A few months ago I wrote about a horse named Rhett and some of the struggles we were having. You can read Part 1 Here
After several sessions of dangerous and aggressive behavior, Rhett’s owners and I met with a second vet for a second opinion and it was determined he may have a disease called Polysaccharide Storage Myopathy. We were very hopeful that in a few weeks with some changes to diet and nutrition, Rhett would return to a state of comfort and be more agreeable to work with. In short – It didn’t happen. Ultimately, his blood work revealed he didn’t have PSSM.
Even after time off, diet changes, and the addition of some vitamins he continued his behavior of aggression, we were still making zero progress.
I got a call one day from one of his people, wondering if they should sell him.
We talked it over and I suggested, given some family circumstances they’re going through including having young children, it could be the option they would ultimately be forced to go with. We agreed I’d come out for my usual appointment the following day and we’d assess the situation in person.
Rhett, when he is allowed to just be, is sweet as a puppy dog. He loves trick training and performs without being asked, in hopes for a cookie or carrot. He enjoys scritches on his neck and head rubs.
Instead of working in the round pen that day, I wanted to try saddling him up, I thought if we tried something new we’d get a different result …
Up went the saddle and as I cinched him up he ground his teeth and bit the air but didn’t go after myself or his horse-mama. I’d been warned he’s “cinchy” before, but in my opinion a “Cinchy” horse is a red-flag that something else is going on.
I slid my hands up under the saddle to check the fit, put the weight of my hand and arm in the stirrup and leaned down, pushing the stirrup down and watched his ears. No big reaction.
I went to his right side and repeated the process, I slid my hand beneath the saddle and saddle pad and watched as my hand made contact with his back and withers, he visibly flinched. Aha.
I put my weight in the stirrup with my hand and watched his ears pin and his teeth grind, I saw him keep himself reined in enough to not bite his person but it was so obvious he was in pain and this time it was visibly noticeable to all of us, not just me and my intuition.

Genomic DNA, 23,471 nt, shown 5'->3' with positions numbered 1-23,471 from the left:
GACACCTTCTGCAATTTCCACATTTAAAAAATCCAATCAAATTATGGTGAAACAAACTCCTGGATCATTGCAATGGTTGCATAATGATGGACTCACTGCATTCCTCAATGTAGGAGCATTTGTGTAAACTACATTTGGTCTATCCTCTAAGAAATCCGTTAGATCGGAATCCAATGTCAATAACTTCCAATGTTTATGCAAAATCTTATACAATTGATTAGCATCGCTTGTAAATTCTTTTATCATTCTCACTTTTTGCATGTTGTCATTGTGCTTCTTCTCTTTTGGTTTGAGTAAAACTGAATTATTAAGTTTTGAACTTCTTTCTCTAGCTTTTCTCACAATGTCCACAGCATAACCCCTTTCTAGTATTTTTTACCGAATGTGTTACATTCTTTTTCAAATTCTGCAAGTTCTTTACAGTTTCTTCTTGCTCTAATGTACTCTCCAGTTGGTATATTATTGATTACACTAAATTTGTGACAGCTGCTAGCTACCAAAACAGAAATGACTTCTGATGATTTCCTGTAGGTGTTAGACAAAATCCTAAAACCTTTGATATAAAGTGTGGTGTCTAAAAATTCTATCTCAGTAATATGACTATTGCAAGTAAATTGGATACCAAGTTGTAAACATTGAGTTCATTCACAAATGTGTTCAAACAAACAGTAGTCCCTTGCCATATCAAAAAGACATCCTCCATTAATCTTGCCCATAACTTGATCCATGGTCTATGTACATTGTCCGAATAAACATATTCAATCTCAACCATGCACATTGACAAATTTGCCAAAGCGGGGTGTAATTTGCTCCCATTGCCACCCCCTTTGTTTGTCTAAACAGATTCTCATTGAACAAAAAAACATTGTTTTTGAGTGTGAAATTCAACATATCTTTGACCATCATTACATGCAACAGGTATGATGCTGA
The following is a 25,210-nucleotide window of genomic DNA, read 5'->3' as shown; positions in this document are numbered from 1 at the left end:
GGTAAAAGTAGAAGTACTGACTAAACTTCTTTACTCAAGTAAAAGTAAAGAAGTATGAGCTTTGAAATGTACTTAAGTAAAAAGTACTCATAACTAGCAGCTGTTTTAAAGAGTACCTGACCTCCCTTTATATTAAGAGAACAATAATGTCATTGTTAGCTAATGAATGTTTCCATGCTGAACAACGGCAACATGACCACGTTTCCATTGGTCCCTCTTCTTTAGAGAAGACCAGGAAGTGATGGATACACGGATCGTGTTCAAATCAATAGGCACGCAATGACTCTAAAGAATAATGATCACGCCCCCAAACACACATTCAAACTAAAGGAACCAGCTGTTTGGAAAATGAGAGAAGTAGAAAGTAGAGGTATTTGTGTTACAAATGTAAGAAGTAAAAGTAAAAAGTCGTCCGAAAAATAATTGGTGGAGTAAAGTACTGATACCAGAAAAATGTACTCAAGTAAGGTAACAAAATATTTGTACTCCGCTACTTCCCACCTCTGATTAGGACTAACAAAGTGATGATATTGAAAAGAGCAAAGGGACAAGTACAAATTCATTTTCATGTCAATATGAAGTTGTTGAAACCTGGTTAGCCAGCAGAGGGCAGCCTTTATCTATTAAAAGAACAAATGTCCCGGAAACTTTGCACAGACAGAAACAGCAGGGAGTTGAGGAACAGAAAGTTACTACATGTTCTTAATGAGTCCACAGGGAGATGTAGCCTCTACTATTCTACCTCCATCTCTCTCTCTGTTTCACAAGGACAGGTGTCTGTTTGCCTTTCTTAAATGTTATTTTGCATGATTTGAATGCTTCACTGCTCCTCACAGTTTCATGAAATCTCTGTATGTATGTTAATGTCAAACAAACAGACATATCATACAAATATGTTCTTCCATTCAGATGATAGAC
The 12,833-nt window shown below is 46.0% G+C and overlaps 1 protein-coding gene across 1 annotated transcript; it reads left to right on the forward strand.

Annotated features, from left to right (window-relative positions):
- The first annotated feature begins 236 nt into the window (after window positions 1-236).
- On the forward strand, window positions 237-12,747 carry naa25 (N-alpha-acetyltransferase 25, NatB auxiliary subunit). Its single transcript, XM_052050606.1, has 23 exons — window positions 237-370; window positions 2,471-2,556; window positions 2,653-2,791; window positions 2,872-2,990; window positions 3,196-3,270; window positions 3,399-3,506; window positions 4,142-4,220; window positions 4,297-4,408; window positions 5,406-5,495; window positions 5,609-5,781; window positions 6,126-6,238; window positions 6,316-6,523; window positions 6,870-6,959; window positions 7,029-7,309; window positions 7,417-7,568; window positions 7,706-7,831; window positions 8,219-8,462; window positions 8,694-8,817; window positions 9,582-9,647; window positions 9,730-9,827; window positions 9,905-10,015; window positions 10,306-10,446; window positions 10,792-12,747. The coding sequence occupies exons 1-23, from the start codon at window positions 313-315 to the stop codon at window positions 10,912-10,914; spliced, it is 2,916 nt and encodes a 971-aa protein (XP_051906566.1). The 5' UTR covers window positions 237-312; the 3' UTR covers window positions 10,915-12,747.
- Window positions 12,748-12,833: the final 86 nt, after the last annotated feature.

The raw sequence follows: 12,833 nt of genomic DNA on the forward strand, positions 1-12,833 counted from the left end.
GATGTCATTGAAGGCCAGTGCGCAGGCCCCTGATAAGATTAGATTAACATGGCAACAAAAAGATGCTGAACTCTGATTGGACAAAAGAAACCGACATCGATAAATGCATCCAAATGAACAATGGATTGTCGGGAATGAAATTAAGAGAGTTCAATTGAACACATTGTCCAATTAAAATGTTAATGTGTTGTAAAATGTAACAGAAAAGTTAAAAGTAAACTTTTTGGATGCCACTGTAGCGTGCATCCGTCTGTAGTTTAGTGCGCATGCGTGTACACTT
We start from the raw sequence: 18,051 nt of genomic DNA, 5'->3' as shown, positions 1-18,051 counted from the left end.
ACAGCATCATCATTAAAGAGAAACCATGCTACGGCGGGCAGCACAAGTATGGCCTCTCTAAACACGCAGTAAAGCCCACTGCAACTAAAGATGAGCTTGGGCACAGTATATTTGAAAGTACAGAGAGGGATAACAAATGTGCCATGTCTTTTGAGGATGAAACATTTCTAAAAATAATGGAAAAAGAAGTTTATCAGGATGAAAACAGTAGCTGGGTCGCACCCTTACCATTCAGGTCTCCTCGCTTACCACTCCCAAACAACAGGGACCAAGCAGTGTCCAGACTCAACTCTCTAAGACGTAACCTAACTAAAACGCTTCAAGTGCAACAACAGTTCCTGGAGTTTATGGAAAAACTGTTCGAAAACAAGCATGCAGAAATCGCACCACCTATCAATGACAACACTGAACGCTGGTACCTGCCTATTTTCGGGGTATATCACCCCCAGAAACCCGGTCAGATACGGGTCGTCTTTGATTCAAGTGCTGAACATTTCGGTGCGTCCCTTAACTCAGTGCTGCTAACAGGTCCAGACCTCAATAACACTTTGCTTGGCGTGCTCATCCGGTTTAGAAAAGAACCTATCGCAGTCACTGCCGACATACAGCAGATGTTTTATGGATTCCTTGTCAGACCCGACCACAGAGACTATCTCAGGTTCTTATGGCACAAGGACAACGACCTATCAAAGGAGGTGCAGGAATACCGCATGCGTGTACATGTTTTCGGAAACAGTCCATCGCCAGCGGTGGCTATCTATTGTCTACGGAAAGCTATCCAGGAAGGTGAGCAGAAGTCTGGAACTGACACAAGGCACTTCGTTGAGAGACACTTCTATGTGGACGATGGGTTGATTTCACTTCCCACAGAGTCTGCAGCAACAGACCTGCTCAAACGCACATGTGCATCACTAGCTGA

I apologized again to his owner for another bill coming their way, and then instructed her to call a chiropractor for a third opinion.
Because Rhett is lucky and has wonderful owners, she did as I suggested and sent me the results a week later.
Rhett was a rescue horse so we don’t know his background or his history, where he came from, or what happened to him in his life.
What we learned was, he’d been in pain for a long time. He had 7 ribs out, and his hips and his jaw were all also out of alignment. I can’t imagine his level of pain and I applaud him for his self-control as all of us humans tried to put a Band-Aid on the problem without addressing the underlying issue.
It’s my suspicion, when Rhett first started to feel uncomfortable he began to “misbehave”, maybe pinning his ears or biting. His previous owners probably disciplined him for being “disrespectful”. His pain intensified over time and his “misbehavior” started to level up to kicking, maybe charging, eventually leading to bucking under saddle. His owners would have upped the ante on their discipline and what we are left with is a horse yelling as loud as he can, that he is in pain, at people who weren’t willing to listen.
Thankfully, that life is behind him and he is on his way to recovery with a safe and loving home who isn’t willing to give up on him. They are committed to him and to taking the time it will take to teach Rhett that he’s no longer in pain.
If I hadn’t ultimately listened to myself, to the horse, Rhett could be on his way to an uncertain future. If his owners weren’t willing to love him and learn him, he most certainly would be. I believe, with time and patience, Rhett will realize he is no longer in pain and he will be able, with help and love, to let go of that trauma of his former life and sink into his new role as family horse and friend.
Remember, in all life’s twists and turns, listen to yourself.